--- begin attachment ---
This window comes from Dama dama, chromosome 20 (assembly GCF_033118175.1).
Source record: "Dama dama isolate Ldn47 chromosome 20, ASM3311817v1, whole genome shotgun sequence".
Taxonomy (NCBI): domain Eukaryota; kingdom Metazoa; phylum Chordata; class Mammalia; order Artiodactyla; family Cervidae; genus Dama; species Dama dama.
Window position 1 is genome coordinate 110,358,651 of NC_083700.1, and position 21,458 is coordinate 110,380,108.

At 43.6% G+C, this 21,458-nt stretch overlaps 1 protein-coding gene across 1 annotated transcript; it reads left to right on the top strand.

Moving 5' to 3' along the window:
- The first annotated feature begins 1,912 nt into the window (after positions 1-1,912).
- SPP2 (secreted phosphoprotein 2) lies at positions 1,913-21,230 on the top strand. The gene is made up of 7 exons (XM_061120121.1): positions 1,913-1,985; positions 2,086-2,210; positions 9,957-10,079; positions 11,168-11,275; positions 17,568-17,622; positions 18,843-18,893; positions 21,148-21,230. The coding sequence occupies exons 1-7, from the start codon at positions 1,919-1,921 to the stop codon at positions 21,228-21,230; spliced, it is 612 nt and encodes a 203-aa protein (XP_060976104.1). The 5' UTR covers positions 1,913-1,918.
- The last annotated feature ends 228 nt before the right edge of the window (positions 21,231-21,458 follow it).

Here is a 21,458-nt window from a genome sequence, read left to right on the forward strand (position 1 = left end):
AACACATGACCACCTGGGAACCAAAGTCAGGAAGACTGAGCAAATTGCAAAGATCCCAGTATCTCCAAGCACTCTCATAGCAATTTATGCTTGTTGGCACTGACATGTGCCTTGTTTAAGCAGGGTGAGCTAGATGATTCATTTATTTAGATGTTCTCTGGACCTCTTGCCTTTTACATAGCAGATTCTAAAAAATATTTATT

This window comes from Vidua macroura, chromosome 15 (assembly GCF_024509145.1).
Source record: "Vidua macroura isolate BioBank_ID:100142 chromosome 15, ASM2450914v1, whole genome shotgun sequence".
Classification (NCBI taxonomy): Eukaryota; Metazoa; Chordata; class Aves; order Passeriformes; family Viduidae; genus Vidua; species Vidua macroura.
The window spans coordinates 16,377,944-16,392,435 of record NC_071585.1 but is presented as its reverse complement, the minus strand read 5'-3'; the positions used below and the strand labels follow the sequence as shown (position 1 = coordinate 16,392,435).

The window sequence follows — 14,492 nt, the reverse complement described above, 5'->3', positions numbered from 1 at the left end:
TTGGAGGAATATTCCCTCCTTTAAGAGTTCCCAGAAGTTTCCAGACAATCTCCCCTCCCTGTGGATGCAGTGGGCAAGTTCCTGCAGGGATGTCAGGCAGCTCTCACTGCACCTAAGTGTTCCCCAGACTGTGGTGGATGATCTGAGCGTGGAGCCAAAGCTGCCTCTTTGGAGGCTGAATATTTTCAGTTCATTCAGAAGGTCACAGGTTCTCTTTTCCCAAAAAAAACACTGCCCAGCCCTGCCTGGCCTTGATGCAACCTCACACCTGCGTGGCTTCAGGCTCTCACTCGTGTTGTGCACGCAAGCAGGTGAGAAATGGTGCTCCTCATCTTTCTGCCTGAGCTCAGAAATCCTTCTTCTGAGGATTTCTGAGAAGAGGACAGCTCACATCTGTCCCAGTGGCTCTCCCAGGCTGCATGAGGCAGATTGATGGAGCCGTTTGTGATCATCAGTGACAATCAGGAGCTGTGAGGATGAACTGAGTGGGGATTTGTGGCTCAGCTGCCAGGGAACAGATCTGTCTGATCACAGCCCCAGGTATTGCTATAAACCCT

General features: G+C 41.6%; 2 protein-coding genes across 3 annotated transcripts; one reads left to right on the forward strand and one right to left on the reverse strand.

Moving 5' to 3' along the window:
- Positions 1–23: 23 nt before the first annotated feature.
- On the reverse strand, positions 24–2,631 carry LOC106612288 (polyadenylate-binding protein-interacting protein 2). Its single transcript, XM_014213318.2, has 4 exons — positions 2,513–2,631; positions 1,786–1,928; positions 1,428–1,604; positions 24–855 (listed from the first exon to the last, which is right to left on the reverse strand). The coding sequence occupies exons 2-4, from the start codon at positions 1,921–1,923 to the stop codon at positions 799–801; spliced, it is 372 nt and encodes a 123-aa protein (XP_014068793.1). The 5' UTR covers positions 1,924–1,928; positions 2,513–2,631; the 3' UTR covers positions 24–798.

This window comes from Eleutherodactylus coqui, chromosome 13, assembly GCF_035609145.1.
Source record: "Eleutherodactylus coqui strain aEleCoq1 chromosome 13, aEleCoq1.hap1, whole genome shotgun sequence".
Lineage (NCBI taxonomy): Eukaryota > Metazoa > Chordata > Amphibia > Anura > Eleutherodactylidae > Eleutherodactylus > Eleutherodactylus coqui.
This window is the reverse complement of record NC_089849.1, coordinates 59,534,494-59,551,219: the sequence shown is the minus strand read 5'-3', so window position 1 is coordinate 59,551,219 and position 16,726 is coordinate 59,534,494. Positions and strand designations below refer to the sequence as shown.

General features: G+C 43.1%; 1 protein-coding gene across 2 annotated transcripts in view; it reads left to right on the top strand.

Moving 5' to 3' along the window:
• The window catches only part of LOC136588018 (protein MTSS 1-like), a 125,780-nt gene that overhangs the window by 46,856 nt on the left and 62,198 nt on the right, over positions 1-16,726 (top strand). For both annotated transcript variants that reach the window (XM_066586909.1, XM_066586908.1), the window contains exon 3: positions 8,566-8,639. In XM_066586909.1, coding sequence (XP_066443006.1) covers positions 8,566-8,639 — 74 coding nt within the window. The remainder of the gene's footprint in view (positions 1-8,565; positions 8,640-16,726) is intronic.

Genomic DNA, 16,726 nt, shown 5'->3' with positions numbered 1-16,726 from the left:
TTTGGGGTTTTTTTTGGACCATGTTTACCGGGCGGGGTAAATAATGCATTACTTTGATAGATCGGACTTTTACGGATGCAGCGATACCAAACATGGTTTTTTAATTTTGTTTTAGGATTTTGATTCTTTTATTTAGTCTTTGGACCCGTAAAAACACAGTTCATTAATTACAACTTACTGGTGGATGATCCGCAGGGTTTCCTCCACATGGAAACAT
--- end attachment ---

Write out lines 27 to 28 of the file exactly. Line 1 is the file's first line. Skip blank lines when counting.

Moving 5' to 3' along the window:
• The window catches only part of LOC136588018 (protein MTSS 1-like), a 125,780-nt gene that overhangs the window by 46,856 nt on the left and 62,198 nt on the right, over positions 1-16,726 (top strand). For both annotated transcript variants that reach the window (XM_066586909.1, XM_066586908.1), the window contains exon 3: positions 8,566-8,639. In XM_066586909.1, coding sequence (XP_066443006.1) covers positions 8,566-8,639 — 74 coding nt within the window. The remainder of the gene's footprint in view (positions 1-8,565; positions 8,640-16,726) is intronic.